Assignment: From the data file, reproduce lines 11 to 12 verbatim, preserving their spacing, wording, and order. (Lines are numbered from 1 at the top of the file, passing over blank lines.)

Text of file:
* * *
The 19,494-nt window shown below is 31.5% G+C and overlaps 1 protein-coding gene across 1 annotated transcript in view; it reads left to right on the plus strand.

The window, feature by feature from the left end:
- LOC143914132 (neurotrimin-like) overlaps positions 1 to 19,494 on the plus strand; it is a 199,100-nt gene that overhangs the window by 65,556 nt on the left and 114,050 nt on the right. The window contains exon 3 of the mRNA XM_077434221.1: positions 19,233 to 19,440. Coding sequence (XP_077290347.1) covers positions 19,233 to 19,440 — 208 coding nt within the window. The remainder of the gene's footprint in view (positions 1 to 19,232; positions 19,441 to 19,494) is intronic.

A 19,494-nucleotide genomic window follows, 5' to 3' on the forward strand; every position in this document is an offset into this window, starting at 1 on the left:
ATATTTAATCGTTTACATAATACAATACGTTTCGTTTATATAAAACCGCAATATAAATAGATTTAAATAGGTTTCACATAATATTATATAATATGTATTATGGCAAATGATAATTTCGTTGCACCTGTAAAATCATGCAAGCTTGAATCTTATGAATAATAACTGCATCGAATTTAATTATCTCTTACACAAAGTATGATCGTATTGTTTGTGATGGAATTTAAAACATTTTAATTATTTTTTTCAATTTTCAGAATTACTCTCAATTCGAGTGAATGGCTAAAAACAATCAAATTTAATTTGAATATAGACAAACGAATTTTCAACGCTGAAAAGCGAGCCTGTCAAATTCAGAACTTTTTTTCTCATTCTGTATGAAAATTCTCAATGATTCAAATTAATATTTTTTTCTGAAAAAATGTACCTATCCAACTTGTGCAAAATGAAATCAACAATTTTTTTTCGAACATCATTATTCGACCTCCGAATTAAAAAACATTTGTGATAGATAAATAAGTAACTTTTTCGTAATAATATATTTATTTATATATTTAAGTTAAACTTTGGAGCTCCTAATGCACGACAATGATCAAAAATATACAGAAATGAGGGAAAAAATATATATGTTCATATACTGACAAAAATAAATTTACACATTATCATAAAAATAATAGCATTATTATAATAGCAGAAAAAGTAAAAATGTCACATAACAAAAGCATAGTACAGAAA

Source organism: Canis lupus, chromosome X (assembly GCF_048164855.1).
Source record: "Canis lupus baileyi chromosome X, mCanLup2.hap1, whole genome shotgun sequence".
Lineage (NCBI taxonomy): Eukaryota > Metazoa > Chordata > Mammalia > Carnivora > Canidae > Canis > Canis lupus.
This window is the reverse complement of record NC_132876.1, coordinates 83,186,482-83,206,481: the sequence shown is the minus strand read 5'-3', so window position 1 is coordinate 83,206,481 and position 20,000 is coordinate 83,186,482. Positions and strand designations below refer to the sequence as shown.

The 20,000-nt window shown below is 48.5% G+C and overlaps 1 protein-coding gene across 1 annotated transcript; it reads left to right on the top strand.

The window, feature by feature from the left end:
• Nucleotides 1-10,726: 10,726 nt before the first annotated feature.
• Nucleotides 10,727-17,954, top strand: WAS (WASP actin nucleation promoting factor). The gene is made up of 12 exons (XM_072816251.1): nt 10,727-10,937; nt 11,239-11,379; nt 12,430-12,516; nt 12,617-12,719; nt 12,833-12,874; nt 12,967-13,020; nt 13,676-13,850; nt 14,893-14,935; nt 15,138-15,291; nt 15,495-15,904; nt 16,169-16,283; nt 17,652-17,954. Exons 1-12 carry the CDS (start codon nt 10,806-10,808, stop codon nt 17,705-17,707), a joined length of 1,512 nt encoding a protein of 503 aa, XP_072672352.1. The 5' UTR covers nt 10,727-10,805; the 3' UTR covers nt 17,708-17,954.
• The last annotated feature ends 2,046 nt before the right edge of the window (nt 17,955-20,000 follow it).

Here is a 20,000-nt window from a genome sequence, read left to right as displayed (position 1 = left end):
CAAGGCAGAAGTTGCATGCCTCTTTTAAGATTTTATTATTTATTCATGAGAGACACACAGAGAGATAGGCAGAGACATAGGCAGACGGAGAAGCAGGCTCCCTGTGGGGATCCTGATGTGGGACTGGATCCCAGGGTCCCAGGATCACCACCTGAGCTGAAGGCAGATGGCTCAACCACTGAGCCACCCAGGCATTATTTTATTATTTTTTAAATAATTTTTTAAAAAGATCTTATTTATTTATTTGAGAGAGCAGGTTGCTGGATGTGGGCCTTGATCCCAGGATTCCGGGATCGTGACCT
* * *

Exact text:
The window, feature by feature from the left end:
• Nucleotides 1-10,726: 10,726 nt before the first annotated feature.